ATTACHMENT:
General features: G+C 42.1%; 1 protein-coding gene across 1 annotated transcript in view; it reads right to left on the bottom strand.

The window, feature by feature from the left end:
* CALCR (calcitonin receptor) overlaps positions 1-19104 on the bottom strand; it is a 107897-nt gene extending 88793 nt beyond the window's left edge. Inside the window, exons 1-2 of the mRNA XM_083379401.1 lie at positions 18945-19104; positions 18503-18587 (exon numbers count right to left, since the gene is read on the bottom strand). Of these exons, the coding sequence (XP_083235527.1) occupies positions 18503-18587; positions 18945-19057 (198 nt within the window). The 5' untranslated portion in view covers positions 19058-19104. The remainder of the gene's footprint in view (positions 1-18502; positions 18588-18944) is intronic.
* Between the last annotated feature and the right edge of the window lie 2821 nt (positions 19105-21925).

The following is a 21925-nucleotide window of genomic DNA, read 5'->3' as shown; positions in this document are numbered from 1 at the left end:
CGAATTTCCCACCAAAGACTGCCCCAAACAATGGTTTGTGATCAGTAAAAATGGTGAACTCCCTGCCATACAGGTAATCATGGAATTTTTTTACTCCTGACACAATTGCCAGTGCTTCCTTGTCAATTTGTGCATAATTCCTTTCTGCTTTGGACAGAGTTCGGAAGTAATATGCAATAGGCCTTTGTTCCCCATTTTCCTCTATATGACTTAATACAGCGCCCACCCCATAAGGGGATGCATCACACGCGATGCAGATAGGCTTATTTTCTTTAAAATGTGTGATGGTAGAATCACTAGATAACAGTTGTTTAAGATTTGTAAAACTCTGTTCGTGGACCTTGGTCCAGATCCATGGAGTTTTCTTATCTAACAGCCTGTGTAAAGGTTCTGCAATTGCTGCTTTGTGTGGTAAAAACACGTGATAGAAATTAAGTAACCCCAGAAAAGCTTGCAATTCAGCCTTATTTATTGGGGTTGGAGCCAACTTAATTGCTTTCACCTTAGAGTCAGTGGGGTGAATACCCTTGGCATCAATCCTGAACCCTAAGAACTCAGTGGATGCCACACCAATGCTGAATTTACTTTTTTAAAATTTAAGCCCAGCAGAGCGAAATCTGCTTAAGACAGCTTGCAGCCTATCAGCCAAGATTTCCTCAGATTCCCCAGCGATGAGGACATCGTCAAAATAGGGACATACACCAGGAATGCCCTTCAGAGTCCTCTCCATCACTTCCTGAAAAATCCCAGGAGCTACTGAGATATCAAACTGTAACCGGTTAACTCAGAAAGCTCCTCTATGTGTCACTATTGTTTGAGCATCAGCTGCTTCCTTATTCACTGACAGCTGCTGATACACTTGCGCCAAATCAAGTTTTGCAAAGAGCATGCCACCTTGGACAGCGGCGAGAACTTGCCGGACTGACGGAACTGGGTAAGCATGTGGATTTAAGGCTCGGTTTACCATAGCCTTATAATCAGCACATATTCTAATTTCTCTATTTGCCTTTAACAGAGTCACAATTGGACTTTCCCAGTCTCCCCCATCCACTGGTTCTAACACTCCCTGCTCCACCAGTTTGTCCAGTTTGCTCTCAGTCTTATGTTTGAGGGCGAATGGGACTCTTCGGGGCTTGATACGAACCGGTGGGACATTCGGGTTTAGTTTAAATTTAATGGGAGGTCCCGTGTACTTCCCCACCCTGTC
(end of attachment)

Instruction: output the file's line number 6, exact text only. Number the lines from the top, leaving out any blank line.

CGAATTTCCCACCAAAGACTGCCCCAAACAATGGTTTGTGATCAGTAAAAATGGTGAACTCCCTGCCATACAGGTAATCATGGAATTTTTTTACTCCTGACACAATTGCCAGTGCTTCCTTGTCAATTTGTGCATAATTCCTTTCTGCTTTGGACAGAGTTCGGAAGTAATATGCAATAGGCCTTTGTTCCCCATTTTCCTCTATATGACTTAATACAGCGCCCACCCCATAAGGGGATGCATCACACGCGATGCAGATAGGCTTATTTTCTTTAAAATGTGTGATGGTAGAATCACTAGATAACAGTTGTTTAAGATTTGTAAAACTCTGTTCGTGGACCTTGGTCCAGATCCATGGAGTTTTCTTATCTAACAGCCTGTGTAAAGGTTCTGCAATTGCTGCTTTGTGTGGTAAAAACACGTGATAGAAATTAAGTAACCCCAGAAAAGCTTGCAATTCAGCCTTATTTATTGGGGTTGGAGCCAACTTAATTGCTTTCACCTTAGAGTCAGTGGGGTGAATACCCTTGGCATCAATCCTGAACCCTAAGAACTCAGTGGATGCCACACCAATGCTGAATTTACTTTTTTAAAATTTAAGCCCAGCAGAGCGAAATCTGCTTAAGACAGCTTGCAGCCTATCAGCCAAGATTTCCTCAGATTCCCCAGCGATGAGGACATCGTCAAAATAGGGACATACACCAGGAATGCCCTTCAGAGTCCTCTCCATCACTTCCTGAAAAATCCCAGGAGCTACTGAGATATCAAACTGTAACCGGTTAACTCAGAAAGCTCCTCTATGTGTCACTATTGTTTGAGCATCAGCTGCTTCCTTATTCACTGACAGCTGCTGATACACTTGCGCCAAATCAAGTTTTGCAAAGAGCATGCCACCTTGGACAGCGGCGAGAACTTGCCGGACTGACGGAACTGGGTAAGCATGTGGATTTAAGGCTCGGTTTACCATAGCCTTATAATCAGCACATATTCTAATTTCTCTATTTGCCTTTAACAGAGTCACAATTGGACTTTCCCAGTCTCCCCCATCCACTGGTTCTAACACTCCCTGCTCCACCAGTTTGTCCAGTTTGCTCTCAGTCTTATGTTTGAGGGCGAATGGGACTCTTCGGGGCTTGATACGAACCGGTGGGACATTCGGGTTTAGTTTAAATTTAATGGGAGGTCCCGTGTACTTCCCCACCCTGTC